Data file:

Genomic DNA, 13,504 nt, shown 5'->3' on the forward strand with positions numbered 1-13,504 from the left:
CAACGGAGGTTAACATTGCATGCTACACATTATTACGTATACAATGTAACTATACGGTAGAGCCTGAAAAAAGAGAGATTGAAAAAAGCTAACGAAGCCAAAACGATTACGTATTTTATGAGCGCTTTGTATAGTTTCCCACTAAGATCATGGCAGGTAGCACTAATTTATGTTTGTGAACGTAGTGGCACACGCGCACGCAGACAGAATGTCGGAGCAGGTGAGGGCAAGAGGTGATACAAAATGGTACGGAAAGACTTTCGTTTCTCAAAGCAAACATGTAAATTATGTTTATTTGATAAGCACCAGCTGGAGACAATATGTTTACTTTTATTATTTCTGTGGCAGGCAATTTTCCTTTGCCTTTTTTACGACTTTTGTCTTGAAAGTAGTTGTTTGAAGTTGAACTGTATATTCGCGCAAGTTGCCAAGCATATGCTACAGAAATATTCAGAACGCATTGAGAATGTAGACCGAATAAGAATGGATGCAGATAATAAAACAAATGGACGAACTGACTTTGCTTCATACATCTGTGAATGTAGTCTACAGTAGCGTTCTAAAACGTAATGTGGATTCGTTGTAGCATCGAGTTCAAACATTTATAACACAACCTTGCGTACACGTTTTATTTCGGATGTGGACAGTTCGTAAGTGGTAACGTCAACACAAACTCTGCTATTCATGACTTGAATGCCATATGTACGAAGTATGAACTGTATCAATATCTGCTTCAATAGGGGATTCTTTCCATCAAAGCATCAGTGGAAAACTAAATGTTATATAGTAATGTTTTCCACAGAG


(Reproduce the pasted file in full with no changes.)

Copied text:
Genomic DNA, 13,504 nt, shown 5'->3' on the forward strand with positions numbered 1-13,504 from the left:
CAACGGAGGTTAACATTGCATGCTACACATTATTACGTATACAATGTAACTATACGGTAGAGCCTGAAAAAAGAGAGATTGAAAAAAGCTAACGAAGCCAAAACGATTACGTATTTTATGAGCGCTTTGTATAGTTTCCCACTAAGATCATGGCAGGTAGCACTAATTTATGTTTGTGAACGTAGTGGCACACGCGCACGCAGACAGAATGTCGGAGCAGGTGAGGGCAAGAGGTGATACAAAATGGTACGGAAAGACTTTCGTTTCTCAAAGCAAACATGTAAATTATGTTTATTTGATAAGCACCAGCTGGAGACAATATGTTTACTTTTATTATTTCTGTGGCAGGCAATTTTCCTTTGCCTTTTTTACGACTTTTGTCTTGAAAGTAGTTGTTTGAAGTTGAACTGTATATTCGCGCAAGTTGCCAAGCATATGCTACAGAAATATTCAGAACGCATTGAGAATGTAGACCGAATAAGAATGGATGCAGATAATAAAACAAATGGACGAACTGACTTTGCTTCATACATCTGTGAATGTAGTCTACAGTAGCGTTCTAAAACGTAATGTGGATTCGTTGTAGCATCGAGTTCAAACATTTATAACACAACCTTGCGTACACGTTTTATTTCGGATGTGGACAGTTCGTAAGTGGTAACGTCAACACAAACTCTGCTATTCATGACTTGAATGCCATATGTACGAAGTATGAACTGTATCAATATCTGCTTCAATAGGGGATTCTTTCCATCAAAGCATCAGTGGAAAACTAAATGTTATATAGTAATGTTTTCCACAGAG